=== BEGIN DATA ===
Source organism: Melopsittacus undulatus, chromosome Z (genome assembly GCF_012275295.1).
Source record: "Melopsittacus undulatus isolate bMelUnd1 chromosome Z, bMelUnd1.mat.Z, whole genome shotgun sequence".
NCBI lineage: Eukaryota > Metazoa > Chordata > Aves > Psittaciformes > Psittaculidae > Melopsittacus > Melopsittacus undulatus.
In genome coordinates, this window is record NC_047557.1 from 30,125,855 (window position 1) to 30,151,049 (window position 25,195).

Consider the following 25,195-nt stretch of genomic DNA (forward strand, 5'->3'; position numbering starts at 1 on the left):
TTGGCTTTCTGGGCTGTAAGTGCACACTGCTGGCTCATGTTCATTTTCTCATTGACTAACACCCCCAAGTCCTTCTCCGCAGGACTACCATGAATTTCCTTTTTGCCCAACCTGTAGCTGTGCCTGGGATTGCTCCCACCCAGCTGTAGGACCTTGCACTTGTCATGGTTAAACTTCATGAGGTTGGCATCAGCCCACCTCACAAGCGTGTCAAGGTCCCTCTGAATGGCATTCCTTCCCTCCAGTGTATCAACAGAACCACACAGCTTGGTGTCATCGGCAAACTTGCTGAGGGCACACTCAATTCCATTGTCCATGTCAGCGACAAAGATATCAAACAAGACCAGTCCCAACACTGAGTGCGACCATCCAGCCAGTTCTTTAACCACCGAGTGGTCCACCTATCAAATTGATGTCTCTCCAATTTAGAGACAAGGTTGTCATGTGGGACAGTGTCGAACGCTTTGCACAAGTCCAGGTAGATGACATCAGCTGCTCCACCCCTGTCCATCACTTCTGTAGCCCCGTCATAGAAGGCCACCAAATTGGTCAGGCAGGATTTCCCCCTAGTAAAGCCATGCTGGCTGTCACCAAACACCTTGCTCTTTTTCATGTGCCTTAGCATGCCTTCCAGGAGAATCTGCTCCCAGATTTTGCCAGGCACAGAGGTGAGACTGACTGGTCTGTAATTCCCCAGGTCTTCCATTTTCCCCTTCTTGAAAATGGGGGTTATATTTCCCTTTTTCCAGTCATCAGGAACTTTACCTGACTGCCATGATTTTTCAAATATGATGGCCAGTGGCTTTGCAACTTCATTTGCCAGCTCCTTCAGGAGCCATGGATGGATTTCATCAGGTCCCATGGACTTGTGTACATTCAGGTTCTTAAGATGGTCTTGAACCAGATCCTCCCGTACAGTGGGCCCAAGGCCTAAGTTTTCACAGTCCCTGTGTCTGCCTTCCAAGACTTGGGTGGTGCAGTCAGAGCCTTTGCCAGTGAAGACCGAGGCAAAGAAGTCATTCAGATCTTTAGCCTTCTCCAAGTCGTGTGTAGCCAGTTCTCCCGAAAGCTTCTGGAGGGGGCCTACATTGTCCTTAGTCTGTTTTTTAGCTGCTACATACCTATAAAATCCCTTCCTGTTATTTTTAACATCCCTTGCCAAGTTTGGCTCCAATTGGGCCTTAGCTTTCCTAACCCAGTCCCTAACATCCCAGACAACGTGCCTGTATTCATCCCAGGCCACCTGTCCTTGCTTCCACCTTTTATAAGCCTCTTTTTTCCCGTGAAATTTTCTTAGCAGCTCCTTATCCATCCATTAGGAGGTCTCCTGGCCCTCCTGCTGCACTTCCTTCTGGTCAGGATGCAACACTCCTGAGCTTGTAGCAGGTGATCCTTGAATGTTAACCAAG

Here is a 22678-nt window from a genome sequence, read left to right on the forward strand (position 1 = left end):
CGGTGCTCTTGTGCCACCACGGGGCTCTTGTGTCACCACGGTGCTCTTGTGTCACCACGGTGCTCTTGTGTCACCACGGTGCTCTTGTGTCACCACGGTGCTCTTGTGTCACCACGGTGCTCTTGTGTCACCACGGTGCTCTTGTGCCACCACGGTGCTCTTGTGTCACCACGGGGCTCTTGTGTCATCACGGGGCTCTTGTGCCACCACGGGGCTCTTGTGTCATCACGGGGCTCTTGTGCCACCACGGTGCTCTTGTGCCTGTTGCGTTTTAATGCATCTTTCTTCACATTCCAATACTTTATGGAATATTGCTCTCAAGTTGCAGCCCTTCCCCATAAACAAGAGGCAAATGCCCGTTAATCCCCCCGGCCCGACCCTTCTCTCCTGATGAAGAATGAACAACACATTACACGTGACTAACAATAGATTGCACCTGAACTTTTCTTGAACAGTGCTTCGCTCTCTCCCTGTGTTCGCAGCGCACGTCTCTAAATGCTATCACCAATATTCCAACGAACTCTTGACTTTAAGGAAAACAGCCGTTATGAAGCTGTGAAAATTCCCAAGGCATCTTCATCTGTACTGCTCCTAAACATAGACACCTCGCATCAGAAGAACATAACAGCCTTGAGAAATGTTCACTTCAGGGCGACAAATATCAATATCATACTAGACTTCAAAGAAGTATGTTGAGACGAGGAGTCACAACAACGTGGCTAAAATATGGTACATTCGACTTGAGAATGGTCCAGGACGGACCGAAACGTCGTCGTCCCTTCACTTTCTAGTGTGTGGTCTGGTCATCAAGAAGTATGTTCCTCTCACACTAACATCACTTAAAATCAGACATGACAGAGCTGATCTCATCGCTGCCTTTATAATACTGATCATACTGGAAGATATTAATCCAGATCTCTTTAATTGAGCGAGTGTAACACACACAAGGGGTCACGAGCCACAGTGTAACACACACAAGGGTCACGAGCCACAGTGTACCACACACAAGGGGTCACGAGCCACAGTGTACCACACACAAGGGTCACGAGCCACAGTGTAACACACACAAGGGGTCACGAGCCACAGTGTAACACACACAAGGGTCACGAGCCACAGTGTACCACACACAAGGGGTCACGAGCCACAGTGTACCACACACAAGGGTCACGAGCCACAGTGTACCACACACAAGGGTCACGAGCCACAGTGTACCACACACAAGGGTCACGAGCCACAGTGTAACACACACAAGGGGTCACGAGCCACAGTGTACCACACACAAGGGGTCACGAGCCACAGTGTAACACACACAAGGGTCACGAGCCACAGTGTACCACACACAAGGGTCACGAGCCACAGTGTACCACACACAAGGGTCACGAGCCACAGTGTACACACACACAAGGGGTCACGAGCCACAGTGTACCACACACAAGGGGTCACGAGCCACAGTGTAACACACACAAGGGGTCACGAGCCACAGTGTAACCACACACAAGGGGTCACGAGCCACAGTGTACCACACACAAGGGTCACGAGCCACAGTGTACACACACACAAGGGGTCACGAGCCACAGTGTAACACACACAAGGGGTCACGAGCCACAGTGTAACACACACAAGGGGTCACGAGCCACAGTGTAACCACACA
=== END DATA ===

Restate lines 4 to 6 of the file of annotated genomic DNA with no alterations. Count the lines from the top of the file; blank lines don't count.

In genome coordinates, this window is record NC_047557.1 from 30,125,855 (window position 1) to 30,151,049 (window position 25,195).

Consider the following 25,195-nt stretch of genomic DNA (forward strand, 5'->3'; position numbering starts at 1 on the left):
TTGGCTTTCTGGGCTGTAAGTGCACACTGCTGGCTCATGTTCATTTTCTCATTGACTAACACCCCCAAGTCCTTCTCCGCAGGACTACCATGAATTTCCTTTTTGCCCAACCTGTAGCTGTGCCTGGGATTGCTCCCACCCAGCTGTAGGACCTTGCACTTGTCATGGTTAAACTTCATGAGGTTGGCATCAGCCCACCTCACAAGCGTGTCAAGGTCCCTCTGAATGGCATTCCTTCCCTCCAGTGTATCAACAGAACCACACAGCTTGGTGTCATCGGCAAACTTGCTGAGGGCACACTCAATTCCATTGTCCATGTCAGCGACAAAGATATCAAACAAGACCAGTCCCAACACTGAGTGCGACCATCCAGCCAGTTCTTTAACCACCGAGTGGTCCACCTATCAAATTGATGTCTCTCCAATTTAGAGACAAGGTTGTCATGTGGGACAGTGTCGAACGCTTTGCACAAGTCCAGGTAGATGACATCAGCTGCTCCACCCCTGTCCATCACTTCTGTAGCCCCGTCATAGAAGGCCACCAAATTGGTCAGGCAGGATTTCCCCCTAGTAAAGCCATGCTGGCTGTCACCAAACACCTTGCTCTTTTTCATGTGCCTTAGCATGCCTTCCAGGAGAATCTGCTCCCAGATTTTGCCAGGCACAGAGGTGAGACTGACTGGTCTGTAATTCCCCAGGTCTTCCATTTTCCCCTTCTTGAAAATGGGGGTTATATTTCCCTTTTTCCAGTCATCAGGAACTTTACCTGACTGCCATGATTTTTCAAATATGATGGCCAGTGGCTTTGCAACTTCATTTGCCAGCTCCTTCAGGAGCCATGGATGGATTTCATCAGGTCCCATGGACTTGTGTACATTCAGGTTCTTAAGATGGTCTTGAACCAGATCCTCCCGTACAGTGGGCCCAAGGCCTAAGTTTTCACAGTCCCTGTGTCTGCCTTCCAAGACTTGGGTGGTGCAGTCAGAGCCTTTGCCAGTGAAGACCGAGGCAAAGAAGTCATTCAGATCTTTAGCCTTCTCCAAGTCGTGTGTAGCCAGTTCTCCCGAAAGCTTCTGGAGGGGGCCTACATTGTCCTTAGTCTGTTTTTTAGCTGCTACATACCTATAAAATCCCTTCCTGTTATTTTTAACATCCCTTGCCAAGTTTGGCTCCAATTGGGCCTTAGCTTTCCTAACCCAGTCCCTAACATCCCAGACAACGTGCCTGTATTCATCCCAGGCCACCTGTCCTTGCTTCCACCTTTTATAAGCCTCTTTTTTCCCGTGAAATTTTCTTAGCAGCTCCTTATCCATCCATTAGGAGGTCTCCTGGCCCTCCTGCTGCACTTCCTTCTGGTCAGGATGCAACACTCCTGAGCTTGTAGCAGGTGATCCTTGAATGTTAACCAAG